WHIPPANY, N.J., Oct. 8, 2015 /PRNewswire/ -- While liver cancer represents the second leading cause of cancer-related deaths worldwide, there are very real gaps in the public's knowledge regarding its risk factors, according to a new survey.1,2 Throughout October, Bayer HealthCare Pharmaceuticals is commemorating Liver Cancer Awareness Month to help increase awareness of this deadly disease and its risk factors. As part of this effort, Bayer and the American Liver Foundation (ALF) are partnering for a second year on the Are You at Risk? campaign.
Despite progress in cancer research and the development of new treatments, liver cancer is one of the few cancers in the United States on the rise. In fact, the percentage of Americans diagnosed with liver cancer has been rising slowly for several decades. In the U.S., it is estimated that nearly 25,000 Americans will die from liver cancer this year alone.3
"We suspected there was a gap in understanding liver cancer risk factors among adults in the U.S., and our survey results showed this is, in fact, the case," said Shannon Campbell, vice president and general manager of Oncology at Bayer. "Through our partnership with the ALF, we are committed to raising the profile of this deadly disease, its risk factors, and the need for early detection."
Bayer commissioned an online survey of 1,515 American adults to measure awareness of liver cancer and its risk factors and identify areas to inform educational activities in key cities.2
While the majority of survey respondents (68 percent) reported they are aware of liver cancer, many underestimated the risk factors associated with the disease, which include hepatitis B and C viruses, morbid obesity and diabetes, and alcoholic cirrhosis.2,3 Less than half (43 percent) identified chronic viral hepatitis as being associated with the disease, and fewer than four in ten (38 percent and 32 percent, respectively) were aware obesity and diabetes are linked to liver cancer.2 In fact, one in ten respondents (11 percent) were unable to correctly identify any risk factor associated with the disease.2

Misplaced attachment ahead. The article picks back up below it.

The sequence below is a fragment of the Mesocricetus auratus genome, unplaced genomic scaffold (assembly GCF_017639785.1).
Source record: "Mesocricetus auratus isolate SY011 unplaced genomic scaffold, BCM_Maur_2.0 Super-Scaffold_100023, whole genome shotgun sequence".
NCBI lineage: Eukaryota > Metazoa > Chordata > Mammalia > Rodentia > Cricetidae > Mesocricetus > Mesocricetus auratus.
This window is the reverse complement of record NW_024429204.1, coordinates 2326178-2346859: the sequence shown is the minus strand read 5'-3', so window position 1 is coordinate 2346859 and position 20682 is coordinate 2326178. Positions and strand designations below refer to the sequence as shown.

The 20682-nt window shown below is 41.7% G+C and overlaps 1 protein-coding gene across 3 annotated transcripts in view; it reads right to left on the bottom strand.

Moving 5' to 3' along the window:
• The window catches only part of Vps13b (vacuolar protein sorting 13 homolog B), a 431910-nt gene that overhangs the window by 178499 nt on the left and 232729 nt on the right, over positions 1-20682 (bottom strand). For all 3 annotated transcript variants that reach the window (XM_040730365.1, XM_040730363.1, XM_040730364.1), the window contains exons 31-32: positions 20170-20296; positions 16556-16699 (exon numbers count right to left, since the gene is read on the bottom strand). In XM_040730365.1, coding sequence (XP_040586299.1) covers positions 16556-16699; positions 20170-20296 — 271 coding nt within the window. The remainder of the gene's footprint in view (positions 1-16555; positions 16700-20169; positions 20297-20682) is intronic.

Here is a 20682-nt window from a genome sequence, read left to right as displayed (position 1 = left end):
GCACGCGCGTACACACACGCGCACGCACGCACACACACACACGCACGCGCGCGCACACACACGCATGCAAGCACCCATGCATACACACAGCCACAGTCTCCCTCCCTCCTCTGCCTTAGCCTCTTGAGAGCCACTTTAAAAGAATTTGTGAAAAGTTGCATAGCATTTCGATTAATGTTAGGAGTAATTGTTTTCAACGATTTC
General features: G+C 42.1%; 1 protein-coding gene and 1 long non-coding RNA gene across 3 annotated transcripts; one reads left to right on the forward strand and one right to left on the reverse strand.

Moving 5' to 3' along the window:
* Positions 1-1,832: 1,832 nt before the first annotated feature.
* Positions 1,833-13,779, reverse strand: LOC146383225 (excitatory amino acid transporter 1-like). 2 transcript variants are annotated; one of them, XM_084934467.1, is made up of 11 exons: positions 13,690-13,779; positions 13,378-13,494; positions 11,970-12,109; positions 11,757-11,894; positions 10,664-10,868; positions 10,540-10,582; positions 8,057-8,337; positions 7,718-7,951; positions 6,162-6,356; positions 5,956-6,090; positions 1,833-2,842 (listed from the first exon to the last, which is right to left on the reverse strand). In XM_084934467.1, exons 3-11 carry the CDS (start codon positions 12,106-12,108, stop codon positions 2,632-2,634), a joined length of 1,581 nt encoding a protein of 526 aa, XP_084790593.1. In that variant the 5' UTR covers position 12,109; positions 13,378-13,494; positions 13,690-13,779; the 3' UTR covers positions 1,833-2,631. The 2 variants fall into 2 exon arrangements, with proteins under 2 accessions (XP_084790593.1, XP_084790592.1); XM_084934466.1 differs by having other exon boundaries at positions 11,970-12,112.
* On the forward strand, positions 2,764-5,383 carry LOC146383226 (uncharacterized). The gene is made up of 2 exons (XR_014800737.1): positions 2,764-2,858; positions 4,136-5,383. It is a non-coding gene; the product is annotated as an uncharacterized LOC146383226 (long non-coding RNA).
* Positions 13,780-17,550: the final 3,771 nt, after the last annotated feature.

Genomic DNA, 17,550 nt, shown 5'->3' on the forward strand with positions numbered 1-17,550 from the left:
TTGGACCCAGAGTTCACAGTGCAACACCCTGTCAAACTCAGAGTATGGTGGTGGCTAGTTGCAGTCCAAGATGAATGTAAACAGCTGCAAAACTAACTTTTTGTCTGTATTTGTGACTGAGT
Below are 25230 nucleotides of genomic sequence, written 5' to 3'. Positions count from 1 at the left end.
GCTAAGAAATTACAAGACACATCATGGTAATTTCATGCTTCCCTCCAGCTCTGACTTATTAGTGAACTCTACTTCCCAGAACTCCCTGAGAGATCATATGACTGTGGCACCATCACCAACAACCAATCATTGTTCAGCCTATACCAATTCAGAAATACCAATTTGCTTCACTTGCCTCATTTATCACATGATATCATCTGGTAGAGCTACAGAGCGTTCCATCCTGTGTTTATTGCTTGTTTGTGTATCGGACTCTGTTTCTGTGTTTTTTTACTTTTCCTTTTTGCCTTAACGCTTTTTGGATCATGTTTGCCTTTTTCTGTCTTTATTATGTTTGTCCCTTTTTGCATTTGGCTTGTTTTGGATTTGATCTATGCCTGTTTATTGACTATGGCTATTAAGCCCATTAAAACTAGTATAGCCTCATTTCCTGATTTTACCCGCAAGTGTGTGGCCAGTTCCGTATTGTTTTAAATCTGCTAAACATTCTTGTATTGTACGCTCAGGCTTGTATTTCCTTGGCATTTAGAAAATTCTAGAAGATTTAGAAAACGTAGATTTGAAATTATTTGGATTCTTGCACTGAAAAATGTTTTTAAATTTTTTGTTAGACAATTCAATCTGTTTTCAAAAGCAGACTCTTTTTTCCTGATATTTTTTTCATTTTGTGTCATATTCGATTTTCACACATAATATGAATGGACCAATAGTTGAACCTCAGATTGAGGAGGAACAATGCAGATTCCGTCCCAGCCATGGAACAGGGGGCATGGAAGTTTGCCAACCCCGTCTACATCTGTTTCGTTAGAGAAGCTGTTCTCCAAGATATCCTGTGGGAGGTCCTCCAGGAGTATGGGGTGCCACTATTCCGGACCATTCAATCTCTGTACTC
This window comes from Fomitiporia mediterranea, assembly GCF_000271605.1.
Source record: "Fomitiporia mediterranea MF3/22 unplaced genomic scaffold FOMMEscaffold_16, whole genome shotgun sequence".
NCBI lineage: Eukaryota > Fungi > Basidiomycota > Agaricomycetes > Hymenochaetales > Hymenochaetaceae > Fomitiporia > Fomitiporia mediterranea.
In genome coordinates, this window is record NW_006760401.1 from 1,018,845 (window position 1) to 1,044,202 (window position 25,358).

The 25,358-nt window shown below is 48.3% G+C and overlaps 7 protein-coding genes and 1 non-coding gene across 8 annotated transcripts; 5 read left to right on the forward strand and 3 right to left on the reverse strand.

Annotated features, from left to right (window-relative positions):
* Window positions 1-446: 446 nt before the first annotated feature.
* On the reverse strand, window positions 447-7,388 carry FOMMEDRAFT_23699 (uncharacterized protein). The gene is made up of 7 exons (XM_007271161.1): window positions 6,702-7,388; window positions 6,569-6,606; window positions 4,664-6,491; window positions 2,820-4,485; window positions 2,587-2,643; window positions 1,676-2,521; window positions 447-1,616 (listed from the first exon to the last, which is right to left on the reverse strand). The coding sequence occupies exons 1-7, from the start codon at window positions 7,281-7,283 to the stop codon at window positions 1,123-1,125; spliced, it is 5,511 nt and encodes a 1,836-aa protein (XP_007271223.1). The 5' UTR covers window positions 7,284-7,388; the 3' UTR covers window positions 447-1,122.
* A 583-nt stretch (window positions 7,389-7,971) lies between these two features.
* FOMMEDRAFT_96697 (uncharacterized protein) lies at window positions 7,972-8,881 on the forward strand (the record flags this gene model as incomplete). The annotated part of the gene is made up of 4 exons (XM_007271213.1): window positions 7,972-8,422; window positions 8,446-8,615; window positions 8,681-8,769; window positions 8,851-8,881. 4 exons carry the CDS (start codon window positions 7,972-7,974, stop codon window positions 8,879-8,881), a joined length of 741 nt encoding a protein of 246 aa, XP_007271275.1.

"It is crucial that we familiarize the population with the risks associated with liver cancer, as symptoms often do not emerge until the disease has advanced and is more difficult to treat," said Thomas F. Nealon III, national board chair and chief executive officer of the American Liver Foundation.3 "Our partnership with Bayer is enabling us to provide important information to Americans this October, and to encourage those most at risk to take early action and start a dialogue with their doctors."
The 2015 Are You at Risk? campaign will be coming to major cities including New York, San Francisco and Chicago. Interactive banners and billboards in those cities will direct people to the ALF website (www.liverfoundation.org/livercancer) for more information about liver cancer, its risk factors and warning signs, and the importance of screenings of at risk populations and early detection.
"The risk factors associated with liver cancer are not only behavioral: age, gender and even ethnicity can increase a person's likelihood for developing the disease," said Dr. Myron Schwartz, The Henry Kaufmann Professor of Surgery and director of Liver Surgery at Mount Sinai Medical Center in New York. "Learning about and discussing the risks with your doctor can pave the way for screening tests and regular physical exams, as needed, and early diagnosis can nearly double chances for survival." 3
More than 95 percent of people diagnosed with liver cancer are 45 years of age or older.3 In the United States, Asian Americans and Pacific Islanders have the highest rates of liver cancer, followed by American Indians, Alaska Natives and Hispanic Americans.3 Unfortunately, the survey found that less than a quarter of survey respondents (24 percent) knew that race and ethnicity can contribute to liver cancer.2
About the Bayer Liver Cancer Awareness Survey